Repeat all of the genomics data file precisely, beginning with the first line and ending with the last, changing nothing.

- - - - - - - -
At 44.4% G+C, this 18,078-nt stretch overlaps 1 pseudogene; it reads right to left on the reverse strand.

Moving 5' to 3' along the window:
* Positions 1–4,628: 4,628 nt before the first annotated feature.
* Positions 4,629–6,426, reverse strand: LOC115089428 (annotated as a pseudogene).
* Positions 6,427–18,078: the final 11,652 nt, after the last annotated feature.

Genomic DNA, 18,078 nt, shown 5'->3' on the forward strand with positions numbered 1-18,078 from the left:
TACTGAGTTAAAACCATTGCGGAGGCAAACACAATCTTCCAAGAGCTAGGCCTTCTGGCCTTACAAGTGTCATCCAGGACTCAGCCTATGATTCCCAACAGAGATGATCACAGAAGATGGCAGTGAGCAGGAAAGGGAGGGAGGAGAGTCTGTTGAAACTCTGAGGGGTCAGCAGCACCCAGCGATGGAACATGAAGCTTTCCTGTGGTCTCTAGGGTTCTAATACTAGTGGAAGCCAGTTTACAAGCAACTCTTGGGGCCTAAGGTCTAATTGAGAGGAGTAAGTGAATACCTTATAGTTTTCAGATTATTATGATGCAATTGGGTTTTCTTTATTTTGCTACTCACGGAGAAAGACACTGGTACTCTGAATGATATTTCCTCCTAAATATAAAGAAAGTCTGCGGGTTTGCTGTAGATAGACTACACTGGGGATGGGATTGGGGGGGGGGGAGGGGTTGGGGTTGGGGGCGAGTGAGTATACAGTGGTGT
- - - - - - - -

At 44.4% G+C, this 18,078-nt stretch overlaps 1 pseudogene; it reads right to left on the reverse strand.

Moving 5' to 3' along the window:
* Positions 1–4,628: 4,628 nt before the first annotated feature.
* Positions 4,629–6,426, reverse strand: LOC115089428 (annotated as a pseudogene).
* Positions 6,427–18,078: the final 11,652 nt, after the last annotated feature.

Genomic DNA, 18,078 nt, shown 5'->3' on the forward strand with positions numbered 1-18,078 from the left:
TACTGAGTTAAAACCATTGCGGAGGCAAACACAATCTTCCAAGAGCTAGGCCTTCTGGCCTTACAAGTGTCATCCAGGACTCAGCCTATGATTCCCAACAGAGATGATCACAGAAGATGGCAGTGAGCAGGAAAGGGAGGGAGGAGAGTCTGTTGAAACTCTGAGGGGTCAGCAGCACCCAGCGATGGAACATGAAGCTTTCCTGTGGTCTCTAGGGTTCTAATACTAGTGGAAGCCAGTTTACAAGCAACTCTTGGGGCCTAAGGTCTAATTGAGAGGAGTAAGTGAATACCTTATAGTTTTCAGATTATTATGATGCAATTGGGTTTTCTTTATTTTGCTACTCACGGAGAAAGACACTGGTACTCTGAATGATATTTCCTCCTAAATATAAAGAAAGTCTGCGGGTTTGCTGTAGATAGACTACACTGGGGATGGGATTGGGGGGGGGGGAGGGGTTGGGGTTGGGGGCGAGTGAGTATACAGTGGTGT